How to write a convincing synopsis to pitch your story


A synopsis is a summary of your story intended to be read by industry professionals.

This makes it a different text from a blurb, which is designed to be read by the public.

In both cases, you probably want the reader to purchase your story. But the reader of the blurb is merely buying a book or a movie ticket. The reader of the synopsis is taking a much greater risk if they decide to invest in your story.

An editor or publisher or a movie producer or director is accustomed to hearing story pitches. They want to find out as quickly as possible if your story is something that they might be interest in. So they need certain questions answered fast. These questions usually concern the premise (see below).

Sometimes criteria that have nothing to do with the quality of the story per se will cause red flags to wave – for instance a movie producer might stop reading a synopsis as soon as it becomes clear the story is set on another planet or in the distant past. This is not because they don’t like the pitch, but because science fiction or historical movies are simply too expensive for them to produce. An editor will know that certain genres do not fit into the program of the publishing house they represent.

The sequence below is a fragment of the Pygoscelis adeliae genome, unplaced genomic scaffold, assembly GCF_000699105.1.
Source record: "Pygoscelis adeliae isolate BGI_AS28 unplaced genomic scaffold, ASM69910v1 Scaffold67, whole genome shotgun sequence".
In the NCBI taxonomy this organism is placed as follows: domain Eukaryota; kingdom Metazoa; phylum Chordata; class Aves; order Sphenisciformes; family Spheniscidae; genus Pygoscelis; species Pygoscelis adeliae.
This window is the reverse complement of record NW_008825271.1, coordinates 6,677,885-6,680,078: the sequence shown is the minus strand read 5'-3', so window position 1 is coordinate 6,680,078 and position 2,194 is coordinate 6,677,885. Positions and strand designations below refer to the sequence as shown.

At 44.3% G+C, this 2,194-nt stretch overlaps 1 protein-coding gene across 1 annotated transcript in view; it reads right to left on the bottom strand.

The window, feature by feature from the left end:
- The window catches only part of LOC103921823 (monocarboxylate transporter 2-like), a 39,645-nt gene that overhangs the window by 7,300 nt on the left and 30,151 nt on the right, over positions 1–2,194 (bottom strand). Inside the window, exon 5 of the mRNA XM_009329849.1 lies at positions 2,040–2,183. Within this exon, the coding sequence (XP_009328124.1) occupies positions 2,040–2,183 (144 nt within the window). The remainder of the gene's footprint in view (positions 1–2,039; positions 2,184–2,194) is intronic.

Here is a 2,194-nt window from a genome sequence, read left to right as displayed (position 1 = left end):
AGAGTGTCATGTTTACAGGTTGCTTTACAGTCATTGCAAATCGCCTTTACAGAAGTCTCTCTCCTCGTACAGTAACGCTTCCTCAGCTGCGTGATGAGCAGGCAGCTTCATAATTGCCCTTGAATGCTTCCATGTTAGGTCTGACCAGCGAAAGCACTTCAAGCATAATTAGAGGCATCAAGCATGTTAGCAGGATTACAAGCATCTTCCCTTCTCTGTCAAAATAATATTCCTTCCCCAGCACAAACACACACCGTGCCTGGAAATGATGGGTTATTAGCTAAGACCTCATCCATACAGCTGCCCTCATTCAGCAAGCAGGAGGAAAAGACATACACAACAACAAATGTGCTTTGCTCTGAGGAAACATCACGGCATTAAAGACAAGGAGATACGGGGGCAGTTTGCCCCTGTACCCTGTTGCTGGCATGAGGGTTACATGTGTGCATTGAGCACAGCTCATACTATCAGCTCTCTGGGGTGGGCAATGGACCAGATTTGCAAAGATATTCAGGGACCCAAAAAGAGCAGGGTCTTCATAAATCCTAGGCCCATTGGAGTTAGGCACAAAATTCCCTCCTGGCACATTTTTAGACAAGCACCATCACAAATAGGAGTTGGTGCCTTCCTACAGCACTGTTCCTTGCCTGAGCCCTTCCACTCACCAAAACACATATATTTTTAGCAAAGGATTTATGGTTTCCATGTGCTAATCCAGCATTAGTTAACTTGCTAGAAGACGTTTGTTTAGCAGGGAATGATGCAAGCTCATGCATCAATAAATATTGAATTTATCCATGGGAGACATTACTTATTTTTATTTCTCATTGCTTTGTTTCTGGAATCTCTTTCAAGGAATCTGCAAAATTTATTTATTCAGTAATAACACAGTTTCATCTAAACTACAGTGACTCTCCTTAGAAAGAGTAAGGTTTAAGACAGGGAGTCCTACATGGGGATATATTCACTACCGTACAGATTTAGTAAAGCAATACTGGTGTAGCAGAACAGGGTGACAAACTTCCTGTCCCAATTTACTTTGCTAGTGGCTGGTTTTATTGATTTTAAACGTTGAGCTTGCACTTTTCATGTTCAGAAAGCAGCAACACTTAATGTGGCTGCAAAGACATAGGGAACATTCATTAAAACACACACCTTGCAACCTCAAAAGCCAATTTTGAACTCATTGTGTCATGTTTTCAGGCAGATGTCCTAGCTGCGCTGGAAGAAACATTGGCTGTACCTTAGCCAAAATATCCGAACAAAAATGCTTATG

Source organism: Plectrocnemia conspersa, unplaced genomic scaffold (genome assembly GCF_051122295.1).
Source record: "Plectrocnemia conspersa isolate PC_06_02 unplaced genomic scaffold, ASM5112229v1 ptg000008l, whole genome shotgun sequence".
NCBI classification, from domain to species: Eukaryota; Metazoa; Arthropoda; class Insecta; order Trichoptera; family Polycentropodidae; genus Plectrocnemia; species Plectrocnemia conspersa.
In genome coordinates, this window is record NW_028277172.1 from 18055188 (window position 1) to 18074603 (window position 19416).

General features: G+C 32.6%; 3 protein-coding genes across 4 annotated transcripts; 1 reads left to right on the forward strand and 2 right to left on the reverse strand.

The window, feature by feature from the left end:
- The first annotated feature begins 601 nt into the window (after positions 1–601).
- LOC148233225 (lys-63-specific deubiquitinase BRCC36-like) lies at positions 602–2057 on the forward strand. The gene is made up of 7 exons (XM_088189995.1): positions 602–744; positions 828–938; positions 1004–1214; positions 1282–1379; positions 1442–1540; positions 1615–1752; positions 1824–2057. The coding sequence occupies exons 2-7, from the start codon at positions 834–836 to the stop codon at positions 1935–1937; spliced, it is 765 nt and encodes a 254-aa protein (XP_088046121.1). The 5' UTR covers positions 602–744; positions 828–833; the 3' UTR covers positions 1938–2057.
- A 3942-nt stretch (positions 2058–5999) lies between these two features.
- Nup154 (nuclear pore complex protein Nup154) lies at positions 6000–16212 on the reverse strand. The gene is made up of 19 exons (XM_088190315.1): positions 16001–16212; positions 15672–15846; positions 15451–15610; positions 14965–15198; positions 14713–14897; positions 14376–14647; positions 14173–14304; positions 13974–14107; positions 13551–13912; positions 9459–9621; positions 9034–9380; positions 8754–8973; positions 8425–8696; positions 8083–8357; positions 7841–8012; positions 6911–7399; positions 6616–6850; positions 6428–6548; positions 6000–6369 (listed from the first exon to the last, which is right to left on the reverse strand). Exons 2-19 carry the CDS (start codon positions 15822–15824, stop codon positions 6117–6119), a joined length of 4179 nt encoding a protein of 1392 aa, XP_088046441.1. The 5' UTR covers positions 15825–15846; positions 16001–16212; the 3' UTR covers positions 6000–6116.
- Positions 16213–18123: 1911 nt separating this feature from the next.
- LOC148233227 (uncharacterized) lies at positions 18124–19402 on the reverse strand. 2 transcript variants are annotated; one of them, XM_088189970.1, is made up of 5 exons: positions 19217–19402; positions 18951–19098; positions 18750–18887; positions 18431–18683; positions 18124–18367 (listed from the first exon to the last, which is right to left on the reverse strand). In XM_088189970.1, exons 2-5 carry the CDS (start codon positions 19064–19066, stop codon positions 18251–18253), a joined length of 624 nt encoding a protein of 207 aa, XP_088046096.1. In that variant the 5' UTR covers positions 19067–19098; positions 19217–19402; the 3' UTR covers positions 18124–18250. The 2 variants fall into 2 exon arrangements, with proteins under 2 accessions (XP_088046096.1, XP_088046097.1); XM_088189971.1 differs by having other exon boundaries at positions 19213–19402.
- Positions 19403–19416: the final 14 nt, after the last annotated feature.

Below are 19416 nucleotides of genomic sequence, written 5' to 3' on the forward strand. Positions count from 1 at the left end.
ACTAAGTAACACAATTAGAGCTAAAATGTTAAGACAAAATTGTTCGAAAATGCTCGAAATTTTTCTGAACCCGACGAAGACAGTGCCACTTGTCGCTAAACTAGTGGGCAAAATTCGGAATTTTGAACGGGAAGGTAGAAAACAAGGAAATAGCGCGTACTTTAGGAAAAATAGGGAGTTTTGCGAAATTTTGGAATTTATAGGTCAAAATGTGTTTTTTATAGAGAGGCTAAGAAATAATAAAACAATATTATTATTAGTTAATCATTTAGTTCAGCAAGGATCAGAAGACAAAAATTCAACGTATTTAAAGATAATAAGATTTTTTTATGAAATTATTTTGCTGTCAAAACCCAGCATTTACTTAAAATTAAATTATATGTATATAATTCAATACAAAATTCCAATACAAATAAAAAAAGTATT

On the other hand, industry professionals are human too. They want to be excited and aroused by a story idea just as the potential audience does. So a synopsis need not be dry and stiff. It can contain similar tricks to arouse curiosity as a blurb.

So as with the blurb, you probably want to include the three elements of a story premise (protagonist, setting, and problem) and may try writing the first draft of the synopsis in the “what if …”, “imagine …” or “in a world …” manner. (See our post on how to write a blurb).

The main difference between synopsis and blurb is that in a synopsis you would probably include how the story ends. The synopsis is not a teaser, but a summary that may contain spoilers.

The synopsis is an essential part of a story proposal (sometimes called exposé), but it is important to remember that a proposal requires much more information – about the author, the audience, the genre, etc.

Photo by Kelly Sikkema on Unsplash

Related function in the Beemgee story development tool:

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